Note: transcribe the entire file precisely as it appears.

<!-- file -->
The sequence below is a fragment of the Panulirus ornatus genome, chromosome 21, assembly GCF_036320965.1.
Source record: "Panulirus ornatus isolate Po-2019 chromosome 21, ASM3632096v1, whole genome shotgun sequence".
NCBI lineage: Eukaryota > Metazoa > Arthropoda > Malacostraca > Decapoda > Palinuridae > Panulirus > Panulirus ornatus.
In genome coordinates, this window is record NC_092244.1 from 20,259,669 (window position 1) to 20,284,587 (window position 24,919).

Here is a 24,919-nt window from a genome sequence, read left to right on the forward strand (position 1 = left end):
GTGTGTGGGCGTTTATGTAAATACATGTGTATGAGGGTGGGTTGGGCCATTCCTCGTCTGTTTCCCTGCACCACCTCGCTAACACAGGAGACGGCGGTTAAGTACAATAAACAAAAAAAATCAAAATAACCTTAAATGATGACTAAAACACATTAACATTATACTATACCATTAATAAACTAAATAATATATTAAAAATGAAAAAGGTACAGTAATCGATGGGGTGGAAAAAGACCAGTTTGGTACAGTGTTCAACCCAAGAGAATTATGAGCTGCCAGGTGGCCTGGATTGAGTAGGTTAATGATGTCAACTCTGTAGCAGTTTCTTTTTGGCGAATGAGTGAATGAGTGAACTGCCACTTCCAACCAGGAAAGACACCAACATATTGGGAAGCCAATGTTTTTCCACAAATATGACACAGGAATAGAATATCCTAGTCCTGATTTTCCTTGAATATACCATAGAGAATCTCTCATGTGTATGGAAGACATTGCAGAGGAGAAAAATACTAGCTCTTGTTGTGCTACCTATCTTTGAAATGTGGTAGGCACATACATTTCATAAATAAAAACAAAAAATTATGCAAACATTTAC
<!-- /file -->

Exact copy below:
The sequence below is a fragment of the Panulirus ornatus genome, chromosome 21, assembly GCF_036320965.1.
Source record: "Panulirus ornatus isolate Po-2019 chromosome 21, ASM3632096v1, whole genome shotgun sequence".
NCBI lineage: Eukaryota > Metazoa > Arthropoda > Malacostraca > Decapoda > Palinuridae > Panulirus > Panulirus ornatus.
In genome coordinates, this window is record NC_092244.1 from 20,259,669 (window position 1) to 20,284,587 (window position 24,919).

Here is a 24,919-nt window from a genome sequence, read left to right on the forward strand (position 1 = left end):
GTGTGTGGGCGTTTATGTAAATACATGTGTATGAGGGTGGGTTGGGCCATTCCTCGTCTGTTTCCCTGCACCACCTCGCTAACACAGGAGACGGCGGTTAAGTACAATAAACAAAAAAAATCAAAATAACCTTAAATGATGACTAAAACACATTAACATTATACTATACCATTAATAAACTAAATAATATATTAAAAATGAAAAAGGTACAGTAATCGATGGGGTGGAAAAAGACCAGTTTGGTACAGTGTTCAACCCAAGAGAATTATGAGCTGCCAGGTGGCCTGGATTGAGTAGGTTAATGATGTCAACTCTGTAGCAGTTTCTTTTTGGCGAATGAGTGAATGAGTGAACTGCCACTTCCAACCAGGAAAGACACCAACATATTGGGAAGCCAATGTTTTTCCACAAATATGACACAGGAATAGAATATCCTAGTCCTGATTTTCCTTGAATATACCATAGAGAATCTCTCATGTGTATGGAAGACATTGCAGAGGAGAAAAATACTAGCTCTTGTTGTGCTACCTATCTTTGAAATGTGGTAGGCACATACATTTCATAAATAAAAACAAAAAATTATGCAAACATTTAC